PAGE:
Consider the banana that you might have eaten recently. The wild version of the banana plant had inedible fruit filled with tons of seeds. Humans have, through a meticulous and laborious application of artificial selection, produced a banana plant that today does not even produce seeds, and literally every one of those ubiquitous yellow Cavendish bananas we eat are genetic clones of one another.

In short, agriculture is not natural. It is the careful selection of chance mutants of organisms or interbreeding by grafting of variants to produce freakish versions of crops that would never have survived in nature. It requires large-scale human cultivation that involves the wiping out of most other species of plants (and animals) to grow a single species over millions of acres to feed the seven billion people we have on the planet today. The only difference between what we describe as “traditional” crops and what we term GM crops is that the former is merely messy and inefficient genetic engineering done over centuries in comparison to the precise genetic engineering done in a lab.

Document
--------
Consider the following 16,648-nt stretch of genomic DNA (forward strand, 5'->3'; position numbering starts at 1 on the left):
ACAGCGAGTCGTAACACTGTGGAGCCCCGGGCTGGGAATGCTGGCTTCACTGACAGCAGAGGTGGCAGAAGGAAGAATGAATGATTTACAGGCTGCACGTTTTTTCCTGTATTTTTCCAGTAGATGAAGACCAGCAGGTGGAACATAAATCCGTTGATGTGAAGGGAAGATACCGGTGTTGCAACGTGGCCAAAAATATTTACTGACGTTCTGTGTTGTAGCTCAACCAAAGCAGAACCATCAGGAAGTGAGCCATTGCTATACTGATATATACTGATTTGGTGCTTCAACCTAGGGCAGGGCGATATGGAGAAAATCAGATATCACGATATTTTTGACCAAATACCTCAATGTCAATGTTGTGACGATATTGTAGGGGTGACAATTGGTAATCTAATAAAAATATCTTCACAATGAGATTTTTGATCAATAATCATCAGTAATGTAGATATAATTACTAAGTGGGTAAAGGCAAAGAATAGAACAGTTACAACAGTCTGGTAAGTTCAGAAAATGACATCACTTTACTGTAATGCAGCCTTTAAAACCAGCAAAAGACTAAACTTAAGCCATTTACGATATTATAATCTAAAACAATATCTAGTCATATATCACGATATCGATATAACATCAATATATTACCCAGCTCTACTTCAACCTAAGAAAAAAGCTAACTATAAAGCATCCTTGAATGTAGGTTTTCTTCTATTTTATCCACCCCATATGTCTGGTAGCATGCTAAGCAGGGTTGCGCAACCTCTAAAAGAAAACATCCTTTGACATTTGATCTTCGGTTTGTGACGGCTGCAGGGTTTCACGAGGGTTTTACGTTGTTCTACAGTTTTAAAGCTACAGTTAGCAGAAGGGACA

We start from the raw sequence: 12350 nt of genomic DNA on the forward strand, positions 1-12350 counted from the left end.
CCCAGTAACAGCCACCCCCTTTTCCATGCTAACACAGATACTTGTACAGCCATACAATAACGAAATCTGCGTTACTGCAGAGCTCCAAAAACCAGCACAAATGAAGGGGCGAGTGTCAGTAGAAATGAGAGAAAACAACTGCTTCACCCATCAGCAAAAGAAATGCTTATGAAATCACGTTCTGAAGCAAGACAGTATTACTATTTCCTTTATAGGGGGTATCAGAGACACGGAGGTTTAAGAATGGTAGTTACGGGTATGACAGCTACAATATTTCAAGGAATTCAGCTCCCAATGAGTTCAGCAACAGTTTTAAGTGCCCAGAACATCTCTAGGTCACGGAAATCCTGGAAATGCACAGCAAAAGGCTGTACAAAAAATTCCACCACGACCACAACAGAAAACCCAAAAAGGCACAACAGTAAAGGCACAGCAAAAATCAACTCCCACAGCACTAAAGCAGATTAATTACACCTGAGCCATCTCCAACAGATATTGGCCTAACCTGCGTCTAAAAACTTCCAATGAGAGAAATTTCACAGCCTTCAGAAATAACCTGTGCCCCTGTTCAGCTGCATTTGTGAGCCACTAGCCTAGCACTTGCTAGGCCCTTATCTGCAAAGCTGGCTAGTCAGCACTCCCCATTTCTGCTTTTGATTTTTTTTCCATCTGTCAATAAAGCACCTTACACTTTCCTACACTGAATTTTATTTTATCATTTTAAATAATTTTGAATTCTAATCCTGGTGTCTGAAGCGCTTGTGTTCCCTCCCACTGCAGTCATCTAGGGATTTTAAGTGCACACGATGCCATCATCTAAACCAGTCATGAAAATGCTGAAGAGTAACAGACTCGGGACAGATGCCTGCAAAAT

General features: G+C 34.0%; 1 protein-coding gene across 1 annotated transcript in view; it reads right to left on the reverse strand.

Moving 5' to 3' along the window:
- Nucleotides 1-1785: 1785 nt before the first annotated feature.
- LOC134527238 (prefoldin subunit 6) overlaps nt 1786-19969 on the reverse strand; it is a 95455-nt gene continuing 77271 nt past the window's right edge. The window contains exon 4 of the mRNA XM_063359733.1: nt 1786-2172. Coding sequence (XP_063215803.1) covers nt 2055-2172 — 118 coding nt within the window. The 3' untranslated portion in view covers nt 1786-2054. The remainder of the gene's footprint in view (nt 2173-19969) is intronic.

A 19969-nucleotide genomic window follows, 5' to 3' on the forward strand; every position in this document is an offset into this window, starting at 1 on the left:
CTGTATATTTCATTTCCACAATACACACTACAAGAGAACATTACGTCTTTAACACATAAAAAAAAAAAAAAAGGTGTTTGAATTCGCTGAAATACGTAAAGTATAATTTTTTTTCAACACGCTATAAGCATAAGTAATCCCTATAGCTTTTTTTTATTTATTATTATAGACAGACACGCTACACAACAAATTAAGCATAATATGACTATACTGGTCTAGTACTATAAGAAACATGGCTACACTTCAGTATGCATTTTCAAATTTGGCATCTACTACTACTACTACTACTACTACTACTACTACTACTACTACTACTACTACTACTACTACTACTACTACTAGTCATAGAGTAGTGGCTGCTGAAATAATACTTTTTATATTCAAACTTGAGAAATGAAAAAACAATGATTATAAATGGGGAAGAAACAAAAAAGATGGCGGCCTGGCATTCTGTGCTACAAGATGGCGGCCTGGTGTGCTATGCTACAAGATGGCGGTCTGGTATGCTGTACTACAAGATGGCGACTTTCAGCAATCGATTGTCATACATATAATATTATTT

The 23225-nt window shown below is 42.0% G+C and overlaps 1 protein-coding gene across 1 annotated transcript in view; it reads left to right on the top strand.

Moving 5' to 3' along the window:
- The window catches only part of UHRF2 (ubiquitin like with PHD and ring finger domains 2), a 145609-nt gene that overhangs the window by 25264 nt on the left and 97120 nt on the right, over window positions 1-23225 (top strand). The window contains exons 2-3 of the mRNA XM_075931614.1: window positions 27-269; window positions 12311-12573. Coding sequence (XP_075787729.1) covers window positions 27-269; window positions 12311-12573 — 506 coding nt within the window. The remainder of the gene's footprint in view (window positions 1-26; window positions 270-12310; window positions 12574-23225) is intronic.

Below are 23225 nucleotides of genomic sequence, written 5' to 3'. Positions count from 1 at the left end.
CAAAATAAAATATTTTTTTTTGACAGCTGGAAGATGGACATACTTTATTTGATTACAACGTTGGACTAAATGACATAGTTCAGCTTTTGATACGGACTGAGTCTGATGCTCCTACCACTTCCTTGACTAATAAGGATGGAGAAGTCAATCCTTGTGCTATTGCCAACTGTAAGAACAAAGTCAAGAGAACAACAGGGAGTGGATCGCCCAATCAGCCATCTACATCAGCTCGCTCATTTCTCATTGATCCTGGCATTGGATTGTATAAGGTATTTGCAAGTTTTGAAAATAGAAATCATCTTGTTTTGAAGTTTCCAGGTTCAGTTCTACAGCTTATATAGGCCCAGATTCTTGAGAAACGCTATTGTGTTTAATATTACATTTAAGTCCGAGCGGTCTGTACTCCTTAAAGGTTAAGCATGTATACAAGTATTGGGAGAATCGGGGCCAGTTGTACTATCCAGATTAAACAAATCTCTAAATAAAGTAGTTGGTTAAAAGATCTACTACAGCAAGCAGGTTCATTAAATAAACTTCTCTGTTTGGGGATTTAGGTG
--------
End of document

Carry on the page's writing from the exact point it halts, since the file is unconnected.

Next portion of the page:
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In fact, crop variants produced by traditional inter-breeding of species using techniques like grafting, where a part of a plant with one favourable characteristic is grafted on to another plant with another favourable characteristic, are as genetically modified as anything else. In fact, prior to the discovery of DNA, we used to irradiate seeds in the lab to increase the chances of random mutations. The only difference between this and what ancient human beings did is that the latter waited for mutagenic radiation from the sun to randomly produce these freaks while modern man accelerated that process in the lab. If anything, “naturally produced” chance mutants can have unintended consequences that a precise single-gene edit to produce pest-resistant crop is less likely to.